Without readers you don’t have a blog at all, so they should be your top priority. When you start to write something, always ask yourself if your readers will get something out of it. Is it helpful or entertaining (preferably both), or is it just something that’s promoting you?

If your content helps people they won’t be able to stop themselves coming back for more.

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How to Get Started in the Wedding Industry

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I got an email last week from a reader who wanted advice on how to get started in the wedding industry. “For as long as I can remember, I’ve wanted to be part of the wedding biz”, she wrote, “But where do I begin? I am pretty crafty and I just love all aspects of weddings. I must spend most of my waking hours sifting through your website, Etsy and Pinterest. I’ve saved thousands of pictures of bouquets, décor of every theme, you name it. I want so desperately to be a part of it, I just don’t know where to start.”

This is quite a common conundrum for people starting out on their career path. They might have a vague idea about what industry they want to go into (fashion, weddings, music…) but not a clue about where to begin.

As surprising as it might be, we all have to start in the same place – right at the beginning. While you may want to simply wake up one day with a fabulous career, and knowing exactly what you want to do for the rest of your life, in reality that just doesn’t happen. What you really need to do is find a way into the industry you want to work in. You might start as someone’s assistant, by doing admin and filing in an office or by selling your homemade treasures on Etsy.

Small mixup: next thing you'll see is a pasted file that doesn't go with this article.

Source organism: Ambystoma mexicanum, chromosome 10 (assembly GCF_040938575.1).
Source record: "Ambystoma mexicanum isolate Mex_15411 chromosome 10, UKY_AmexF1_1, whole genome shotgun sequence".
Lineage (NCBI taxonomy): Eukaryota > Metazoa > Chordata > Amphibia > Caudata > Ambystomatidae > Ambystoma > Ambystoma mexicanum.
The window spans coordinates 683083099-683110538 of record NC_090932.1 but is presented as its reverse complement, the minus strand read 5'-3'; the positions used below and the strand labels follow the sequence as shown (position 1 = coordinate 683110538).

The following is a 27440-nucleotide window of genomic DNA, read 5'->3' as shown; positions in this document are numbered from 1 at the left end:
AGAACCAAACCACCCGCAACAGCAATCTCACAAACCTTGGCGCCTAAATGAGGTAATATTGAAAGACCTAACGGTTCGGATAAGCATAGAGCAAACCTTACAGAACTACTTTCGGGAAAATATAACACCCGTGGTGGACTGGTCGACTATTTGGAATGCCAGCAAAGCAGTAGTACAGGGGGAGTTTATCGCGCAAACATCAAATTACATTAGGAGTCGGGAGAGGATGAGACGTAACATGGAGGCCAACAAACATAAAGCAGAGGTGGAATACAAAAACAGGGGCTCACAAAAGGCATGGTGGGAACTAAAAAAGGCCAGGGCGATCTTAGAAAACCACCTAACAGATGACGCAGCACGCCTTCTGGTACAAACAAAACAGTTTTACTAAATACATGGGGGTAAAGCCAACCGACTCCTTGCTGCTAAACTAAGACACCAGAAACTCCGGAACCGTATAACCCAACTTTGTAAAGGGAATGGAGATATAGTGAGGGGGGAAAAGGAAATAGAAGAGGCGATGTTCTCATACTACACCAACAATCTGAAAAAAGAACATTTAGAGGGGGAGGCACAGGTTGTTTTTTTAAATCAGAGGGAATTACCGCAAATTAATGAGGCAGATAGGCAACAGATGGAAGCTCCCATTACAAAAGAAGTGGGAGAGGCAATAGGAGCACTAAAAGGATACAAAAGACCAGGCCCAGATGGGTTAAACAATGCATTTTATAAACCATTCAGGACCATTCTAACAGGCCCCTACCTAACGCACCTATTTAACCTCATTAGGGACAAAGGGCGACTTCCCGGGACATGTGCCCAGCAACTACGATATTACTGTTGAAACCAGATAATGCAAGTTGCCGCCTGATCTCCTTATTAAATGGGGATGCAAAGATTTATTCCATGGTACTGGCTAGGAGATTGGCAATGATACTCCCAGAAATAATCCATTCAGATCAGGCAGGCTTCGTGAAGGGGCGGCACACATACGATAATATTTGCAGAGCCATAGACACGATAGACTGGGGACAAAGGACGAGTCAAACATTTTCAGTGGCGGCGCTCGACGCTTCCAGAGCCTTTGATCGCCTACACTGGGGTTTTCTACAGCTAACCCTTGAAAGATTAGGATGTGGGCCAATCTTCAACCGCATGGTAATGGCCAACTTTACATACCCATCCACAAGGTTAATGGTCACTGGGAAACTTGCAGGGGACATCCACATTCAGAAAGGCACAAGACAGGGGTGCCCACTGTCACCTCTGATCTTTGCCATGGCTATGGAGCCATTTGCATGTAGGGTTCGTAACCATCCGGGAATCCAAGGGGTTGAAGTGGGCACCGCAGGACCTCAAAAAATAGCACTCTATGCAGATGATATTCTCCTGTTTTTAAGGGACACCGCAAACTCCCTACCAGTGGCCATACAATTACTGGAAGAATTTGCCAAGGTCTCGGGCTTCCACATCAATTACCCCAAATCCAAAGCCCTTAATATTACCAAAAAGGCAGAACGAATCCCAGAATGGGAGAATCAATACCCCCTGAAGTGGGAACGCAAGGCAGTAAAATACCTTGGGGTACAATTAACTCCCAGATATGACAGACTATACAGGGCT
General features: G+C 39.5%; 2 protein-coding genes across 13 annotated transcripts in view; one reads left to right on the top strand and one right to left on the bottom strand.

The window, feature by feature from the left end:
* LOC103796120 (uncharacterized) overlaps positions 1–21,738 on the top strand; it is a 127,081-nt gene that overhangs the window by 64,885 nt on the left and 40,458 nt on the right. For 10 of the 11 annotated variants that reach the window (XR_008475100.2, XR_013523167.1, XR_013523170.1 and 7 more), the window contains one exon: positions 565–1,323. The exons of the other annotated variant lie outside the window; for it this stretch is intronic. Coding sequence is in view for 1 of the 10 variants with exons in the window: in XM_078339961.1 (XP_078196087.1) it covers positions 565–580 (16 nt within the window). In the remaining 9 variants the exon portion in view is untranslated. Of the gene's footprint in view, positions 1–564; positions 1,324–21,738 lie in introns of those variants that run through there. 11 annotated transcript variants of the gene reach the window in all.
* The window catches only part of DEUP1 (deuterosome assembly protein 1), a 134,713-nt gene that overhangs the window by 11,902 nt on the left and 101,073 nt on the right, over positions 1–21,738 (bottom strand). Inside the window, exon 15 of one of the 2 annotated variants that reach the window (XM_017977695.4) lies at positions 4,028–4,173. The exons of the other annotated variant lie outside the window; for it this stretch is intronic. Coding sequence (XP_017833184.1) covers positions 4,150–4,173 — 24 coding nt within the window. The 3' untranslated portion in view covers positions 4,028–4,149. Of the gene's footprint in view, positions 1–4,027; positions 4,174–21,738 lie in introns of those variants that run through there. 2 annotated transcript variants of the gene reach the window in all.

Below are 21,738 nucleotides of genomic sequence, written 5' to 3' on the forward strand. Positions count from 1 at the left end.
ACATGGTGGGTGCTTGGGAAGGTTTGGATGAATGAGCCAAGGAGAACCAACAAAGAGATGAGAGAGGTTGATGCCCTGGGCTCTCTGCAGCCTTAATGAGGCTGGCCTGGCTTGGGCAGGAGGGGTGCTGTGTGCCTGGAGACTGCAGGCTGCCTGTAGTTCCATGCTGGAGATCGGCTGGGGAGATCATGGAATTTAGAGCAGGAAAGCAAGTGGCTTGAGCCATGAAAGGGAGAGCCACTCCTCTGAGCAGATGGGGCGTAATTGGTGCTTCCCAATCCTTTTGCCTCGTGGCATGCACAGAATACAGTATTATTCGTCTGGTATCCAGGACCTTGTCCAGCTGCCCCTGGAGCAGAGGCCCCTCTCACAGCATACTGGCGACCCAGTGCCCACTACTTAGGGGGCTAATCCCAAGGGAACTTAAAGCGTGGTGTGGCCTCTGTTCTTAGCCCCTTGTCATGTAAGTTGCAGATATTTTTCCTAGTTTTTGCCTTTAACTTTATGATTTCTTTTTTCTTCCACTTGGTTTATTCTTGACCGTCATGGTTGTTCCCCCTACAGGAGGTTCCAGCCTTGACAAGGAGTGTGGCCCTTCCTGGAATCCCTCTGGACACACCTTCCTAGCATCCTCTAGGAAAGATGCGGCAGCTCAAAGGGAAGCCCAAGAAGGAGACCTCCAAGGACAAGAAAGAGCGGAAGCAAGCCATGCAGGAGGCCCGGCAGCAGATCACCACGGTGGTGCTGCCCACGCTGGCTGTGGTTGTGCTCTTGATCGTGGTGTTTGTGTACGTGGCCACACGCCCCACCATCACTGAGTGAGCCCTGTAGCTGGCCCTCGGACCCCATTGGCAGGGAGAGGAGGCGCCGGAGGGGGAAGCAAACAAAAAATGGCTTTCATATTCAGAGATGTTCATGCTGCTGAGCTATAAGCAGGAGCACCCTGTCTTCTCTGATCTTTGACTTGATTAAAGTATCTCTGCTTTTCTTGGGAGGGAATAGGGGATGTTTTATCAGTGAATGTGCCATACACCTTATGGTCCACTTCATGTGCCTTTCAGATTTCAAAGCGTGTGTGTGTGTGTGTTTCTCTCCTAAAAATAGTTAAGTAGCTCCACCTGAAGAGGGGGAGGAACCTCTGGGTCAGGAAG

You have to put yourself in a position where you’re exposed to the things that will eventually influence your career path. It’s not going to land on your lap if you’re not out there hustling for it, and you’re certainly not going to get there by sitting on the internet creating elaborate Pinterest boards all day.

The likelihood is that it won’t be all you’ve dreamed of in the beginning. Foot-in-the-door jobs are hard work, unglamorous and probably even a little boring. Your boss might be horrible, your tasks monotonous, the hours long and the pay crappy. But you have to do these jobs before you can work your way up to where you really want to be.

Before Rock n Roll Bride I worked in television. For years I did runner and assistant jobs, my first of which earned my a whopping £10,000 a year. However, when I left the industry I was producing three hours of live television a day, managing a team of eight and earning significantly more. I would have never have got there without doing the hard work, shit pay jobs first.

So don’t worry if you don’t fall in love with your career right away. No-one ever loves their entry level job, what matters is that you’re in the right industry.